DSLR VS Mirrorless Cameras


Many cameras are mirrorless, your digital compact camera, even your smartphone uses mirrorless technology. But unlike those cameras, compact system cameras are becoming comparable to DSLRs.

This guide will help you whether you’re thinking of upgrading from your point-and-shoot camera, or you’re just interested in learning how a mirrorless camera differs from your DSLR.

Man using a Mirrorless camera

What is a Mirrorless Camera?

From the name, you may be able to guess what a mirrorless camera is and how it differs from a DSLR. Unlike DSLRs, they don’t have an interior mirror which makes them more compact.

These cameras look like a cross between a compact camera and a DSLR. To explain how mirrorless cameras work, it’s useful to explain how DSLR cameras work.

Digital single-lens reflex (DSLR) cameras have carried on the general design of pre-digital SLRs. The mirror inside the DSLR body reflects light coming through the lens, projecting the image into the viewfinder.

When you press the shutter release, the mirror flips up out of the way allowing the light to hit the image sensor.

In a mirrorless camera, the light hits the image sensor directly and the image sensor provides you with a preview on the LCD screen. Some mirrorless cameras have an electronic viewfinder which uses a second screen to display the image.

Image Quality

Your first question is probably image quality, but while it depends on the camera, mirrorless cameras aren’t struggling to keep up with DSLRs. The camera specifications are similar, with comparable sensors, resolutions and levels of noise.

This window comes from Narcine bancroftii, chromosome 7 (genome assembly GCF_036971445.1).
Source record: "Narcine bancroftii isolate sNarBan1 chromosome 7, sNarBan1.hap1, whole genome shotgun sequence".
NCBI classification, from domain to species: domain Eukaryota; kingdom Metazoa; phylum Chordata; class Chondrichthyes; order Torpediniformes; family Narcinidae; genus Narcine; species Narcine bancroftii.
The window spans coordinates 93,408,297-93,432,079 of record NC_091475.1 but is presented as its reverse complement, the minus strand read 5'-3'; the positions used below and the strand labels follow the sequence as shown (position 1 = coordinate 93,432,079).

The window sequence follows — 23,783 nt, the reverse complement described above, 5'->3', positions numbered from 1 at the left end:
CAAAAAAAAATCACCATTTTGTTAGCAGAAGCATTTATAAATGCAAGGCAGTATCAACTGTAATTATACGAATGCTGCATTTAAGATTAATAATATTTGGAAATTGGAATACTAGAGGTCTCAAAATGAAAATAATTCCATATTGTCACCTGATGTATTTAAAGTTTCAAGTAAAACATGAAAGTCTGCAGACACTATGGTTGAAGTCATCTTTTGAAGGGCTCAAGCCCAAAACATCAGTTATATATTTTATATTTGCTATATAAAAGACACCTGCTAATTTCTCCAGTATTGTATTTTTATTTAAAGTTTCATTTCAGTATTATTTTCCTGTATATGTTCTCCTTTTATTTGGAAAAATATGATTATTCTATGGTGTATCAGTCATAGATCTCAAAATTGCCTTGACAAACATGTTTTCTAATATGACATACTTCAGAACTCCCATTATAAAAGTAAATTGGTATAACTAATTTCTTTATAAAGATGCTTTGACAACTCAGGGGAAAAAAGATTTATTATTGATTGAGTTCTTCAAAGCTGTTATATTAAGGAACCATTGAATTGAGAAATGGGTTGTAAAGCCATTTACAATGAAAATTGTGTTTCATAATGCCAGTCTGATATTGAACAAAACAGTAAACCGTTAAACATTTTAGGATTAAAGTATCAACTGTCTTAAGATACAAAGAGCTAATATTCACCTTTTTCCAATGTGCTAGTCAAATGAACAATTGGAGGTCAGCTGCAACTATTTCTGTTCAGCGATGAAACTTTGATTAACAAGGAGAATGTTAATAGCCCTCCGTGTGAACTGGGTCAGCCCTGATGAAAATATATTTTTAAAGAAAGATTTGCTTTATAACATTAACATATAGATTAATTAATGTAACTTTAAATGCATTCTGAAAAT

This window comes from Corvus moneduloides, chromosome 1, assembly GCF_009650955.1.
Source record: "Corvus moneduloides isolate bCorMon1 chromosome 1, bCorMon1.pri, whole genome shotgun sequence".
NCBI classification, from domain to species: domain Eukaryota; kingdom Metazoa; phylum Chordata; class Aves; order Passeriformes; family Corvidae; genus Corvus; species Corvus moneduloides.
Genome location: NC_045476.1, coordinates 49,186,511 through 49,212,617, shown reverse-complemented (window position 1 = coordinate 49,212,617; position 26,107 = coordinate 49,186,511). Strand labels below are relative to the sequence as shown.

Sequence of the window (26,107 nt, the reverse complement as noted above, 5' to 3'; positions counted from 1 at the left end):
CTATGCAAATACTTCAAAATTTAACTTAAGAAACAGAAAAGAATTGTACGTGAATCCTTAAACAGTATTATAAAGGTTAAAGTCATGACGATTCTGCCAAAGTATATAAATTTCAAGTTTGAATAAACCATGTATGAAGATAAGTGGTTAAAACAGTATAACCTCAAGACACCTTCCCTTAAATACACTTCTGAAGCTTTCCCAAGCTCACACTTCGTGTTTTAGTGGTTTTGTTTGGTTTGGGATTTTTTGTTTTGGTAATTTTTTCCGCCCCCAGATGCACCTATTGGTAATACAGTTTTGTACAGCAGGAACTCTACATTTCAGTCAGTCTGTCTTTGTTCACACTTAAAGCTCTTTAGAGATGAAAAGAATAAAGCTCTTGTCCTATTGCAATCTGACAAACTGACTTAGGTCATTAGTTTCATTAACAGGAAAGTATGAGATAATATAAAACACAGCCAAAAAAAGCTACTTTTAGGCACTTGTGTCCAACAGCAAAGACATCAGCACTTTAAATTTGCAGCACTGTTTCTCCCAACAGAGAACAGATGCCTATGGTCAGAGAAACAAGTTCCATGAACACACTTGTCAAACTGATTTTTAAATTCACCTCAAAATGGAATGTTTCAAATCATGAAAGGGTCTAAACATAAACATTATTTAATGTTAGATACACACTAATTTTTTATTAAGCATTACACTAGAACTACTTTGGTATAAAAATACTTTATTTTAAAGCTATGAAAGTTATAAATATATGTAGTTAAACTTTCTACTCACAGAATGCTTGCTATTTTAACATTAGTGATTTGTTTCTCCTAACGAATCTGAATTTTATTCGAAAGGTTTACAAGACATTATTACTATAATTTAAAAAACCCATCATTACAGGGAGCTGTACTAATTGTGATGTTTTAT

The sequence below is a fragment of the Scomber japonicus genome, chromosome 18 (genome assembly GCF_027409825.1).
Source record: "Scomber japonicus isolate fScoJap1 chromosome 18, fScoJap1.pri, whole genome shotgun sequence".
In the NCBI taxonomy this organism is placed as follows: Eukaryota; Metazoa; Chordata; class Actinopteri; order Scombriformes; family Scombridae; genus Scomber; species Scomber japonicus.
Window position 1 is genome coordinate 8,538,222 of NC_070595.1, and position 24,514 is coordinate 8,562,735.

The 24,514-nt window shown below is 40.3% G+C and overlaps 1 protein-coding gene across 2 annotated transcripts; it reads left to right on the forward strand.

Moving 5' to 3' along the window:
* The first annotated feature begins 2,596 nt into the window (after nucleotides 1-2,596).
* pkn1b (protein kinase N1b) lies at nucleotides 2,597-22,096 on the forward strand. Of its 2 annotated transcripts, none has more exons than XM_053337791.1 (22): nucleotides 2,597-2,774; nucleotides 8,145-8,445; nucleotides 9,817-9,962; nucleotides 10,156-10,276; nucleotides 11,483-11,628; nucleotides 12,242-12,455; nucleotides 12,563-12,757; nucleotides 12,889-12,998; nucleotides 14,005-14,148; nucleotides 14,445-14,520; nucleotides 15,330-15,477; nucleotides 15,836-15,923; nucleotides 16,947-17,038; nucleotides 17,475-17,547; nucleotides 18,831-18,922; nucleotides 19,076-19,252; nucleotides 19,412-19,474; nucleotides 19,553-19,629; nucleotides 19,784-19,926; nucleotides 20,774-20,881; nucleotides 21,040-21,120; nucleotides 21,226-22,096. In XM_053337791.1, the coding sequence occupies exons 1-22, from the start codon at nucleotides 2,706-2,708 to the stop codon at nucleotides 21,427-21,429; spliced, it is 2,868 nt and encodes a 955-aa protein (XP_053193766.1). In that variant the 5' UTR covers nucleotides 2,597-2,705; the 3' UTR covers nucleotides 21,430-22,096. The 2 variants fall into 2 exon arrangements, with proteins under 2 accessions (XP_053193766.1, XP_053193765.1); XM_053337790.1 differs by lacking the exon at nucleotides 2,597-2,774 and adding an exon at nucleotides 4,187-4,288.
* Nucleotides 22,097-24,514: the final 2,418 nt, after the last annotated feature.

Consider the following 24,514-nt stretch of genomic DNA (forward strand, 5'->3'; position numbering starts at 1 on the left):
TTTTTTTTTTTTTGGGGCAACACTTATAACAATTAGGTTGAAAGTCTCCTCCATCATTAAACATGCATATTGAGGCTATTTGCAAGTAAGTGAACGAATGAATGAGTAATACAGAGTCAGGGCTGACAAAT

Size and Weight

DSLR bodies are bigger, and they are usually heavier. Because the mirror mechanism doesn’t need to be accommodated, mirrorless camera bodies can be a smart choice for some.

If you’re looking for a camera to take with you on a trip, a mirrorless camera will save you a little room in your bag.

The lenses for mirrorless cameras are generally comparable in size to DSLR lenses. But with a compact system camera you may find enough room in your camera bag for a bulky lens.

Hiker taking a photo


Many photographers use their DSLRs to shoot video and Compact System Cameras can definitely compete with DSLRs on this front.

Many mirrorless cameras offer 4K video, making it a great option if you can’t decide between a quality camera and a video camera. The ability of mirrorless cameras to shoot 4K video also means you’ll be encouraged to try your hand with continuous shooting.


One of the key qualities to consider is a viewfinder. All DSLRs come with viewfinders, but not all mirrorless cameras have them.

A viewfinder is part of the design of a DSLR, but it isn’t completely necessary in a mirrorless camera. If you generally like to use the LCD screen to compose a shot it may be worth considering a mirrorless camera.

If you have been using Live View mode on your DSLR you may have been using your DSLR as a mirrorless camera anyway. Your choice in viewfinder will depend on how you use your camera and personal taste.

Camera Lens

Autofocus speed

Autofocus in mirrorless cameras used to be slow as it relied only on contrast detection. Keep an eye out for newer compact system cameras that have both contrast and phase detection.

As mirrorless cameras have advanced autofocus, their speeds have become comparable to DSLRs. Autofocus speed is not something that differentiates the two types of cameras any more.


There is a much bigger range for lenses for DSLRs as the market for all types of DSLR lenses is well established. While the market for lenses for mirrorless cameras is still growing, there is sure to a be a lens for you.

For a huge range of compact system cameras & accessories, be sure to check out our online store or head into your local Camera House shop to get more expert advice from our staff.







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